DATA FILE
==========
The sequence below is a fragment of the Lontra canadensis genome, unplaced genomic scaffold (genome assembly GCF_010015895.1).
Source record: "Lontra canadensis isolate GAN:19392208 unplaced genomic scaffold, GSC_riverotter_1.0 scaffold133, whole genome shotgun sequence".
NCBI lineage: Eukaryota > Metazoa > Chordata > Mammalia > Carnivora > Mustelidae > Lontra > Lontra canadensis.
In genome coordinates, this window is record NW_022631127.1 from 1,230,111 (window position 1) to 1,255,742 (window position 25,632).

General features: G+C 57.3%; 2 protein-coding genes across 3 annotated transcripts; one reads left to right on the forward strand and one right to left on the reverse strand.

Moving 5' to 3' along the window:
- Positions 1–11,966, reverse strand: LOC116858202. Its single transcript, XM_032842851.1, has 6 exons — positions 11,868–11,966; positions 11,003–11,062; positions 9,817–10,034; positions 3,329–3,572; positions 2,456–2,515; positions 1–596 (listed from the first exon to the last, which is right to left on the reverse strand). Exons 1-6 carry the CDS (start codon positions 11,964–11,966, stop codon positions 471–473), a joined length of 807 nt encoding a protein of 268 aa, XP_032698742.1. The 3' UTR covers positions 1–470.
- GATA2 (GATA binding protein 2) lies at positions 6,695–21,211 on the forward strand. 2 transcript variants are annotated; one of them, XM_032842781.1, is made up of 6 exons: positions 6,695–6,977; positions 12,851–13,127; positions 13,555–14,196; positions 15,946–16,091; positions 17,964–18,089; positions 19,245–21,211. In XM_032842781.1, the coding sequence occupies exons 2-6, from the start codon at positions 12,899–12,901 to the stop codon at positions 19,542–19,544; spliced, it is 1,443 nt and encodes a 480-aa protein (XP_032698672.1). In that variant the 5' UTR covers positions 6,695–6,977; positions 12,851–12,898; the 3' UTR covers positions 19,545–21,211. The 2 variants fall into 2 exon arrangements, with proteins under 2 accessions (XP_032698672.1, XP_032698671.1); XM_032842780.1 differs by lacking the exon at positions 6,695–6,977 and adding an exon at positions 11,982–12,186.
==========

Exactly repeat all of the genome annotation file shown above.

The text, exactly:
The sequence below is a fragment of the Lontra canadensis genome, unplaced genomic scaffold (genome assembly GCF_010015895.1).
Source record: "Lontra canadensis isolate GAN:19392208 unplaced genomic scaffold, GSC_riverotter_1.0 scaffold133, whole genome shotgun sequence".
NCBI lineage: Eukaryota > Metazoa > Chordata > Mammalia > Carnivora > Mustelidae > Lontra > Lontra canadensis.
In genome coordinates, this window is record NW_022631127.1 from 1,230,111 (window position 1) to 1,255,742 (window position 25,632).

General features: G+C 57.3%; 2 protein-coding genes across 3 annotated transcripts; one reads left to right on the forward strand and one right to left on the reverse strand.

Moving 5' to 3' along the window:
- Positions 1–11,966, reverse strand: LOC116858202. Its single transcript, XM_032842851.1, has 6 exons — positions 11,868–11,966; positions 11,003–11,062; positions 9,817–10,034; positions 3,329–3,572; positions 2,456–2,515; positions 1–596 (listed from the first exon to the last, which is right to left on the reverse strand). Exons 1-6 carry the CDS (start codon positions 11,964–11,966, stop codon positions 471–473), a joined length of 807 nt encoding a protein of 268 aa, XP_032698742.1. The 3' UTR covers positions 1–470.
- GATA2 (GATA binding protein 2) lies at positions 6,695–21,211 on the forward strand. 2 transcript variants are annotated; one of them, XM_032842781.1, is made up of 6 exons: positions 6,695–6,977; positions 12,851–13,127; positions 13,555–14,196; positions 15,946–16,091; positions 17,964–18,089; positions 19,245–21,211. In XM_032842781.1, the coding sequence occupies exons 2-6, from the start codon at positions 12,899–12,901 to the stop codon at positions 19,542–19,544; spliced, it is 1,443 nt and encodes a 480-aa protein (XP_032698672.1). In that variant the 5' UTR covers positions 6,695–6,977; positions 12,851–12,898; the 3' UTR covers positions 19,545–21,211. The 2 variants fall into 2 exon arrangements, with proteins under 2 accessions (XP_032698672.1, XP_032698671.1); XM_032842780.1 differs by lacking the exon at positions 6,695–6,977 and adding an exon at positions 11,982–12,186.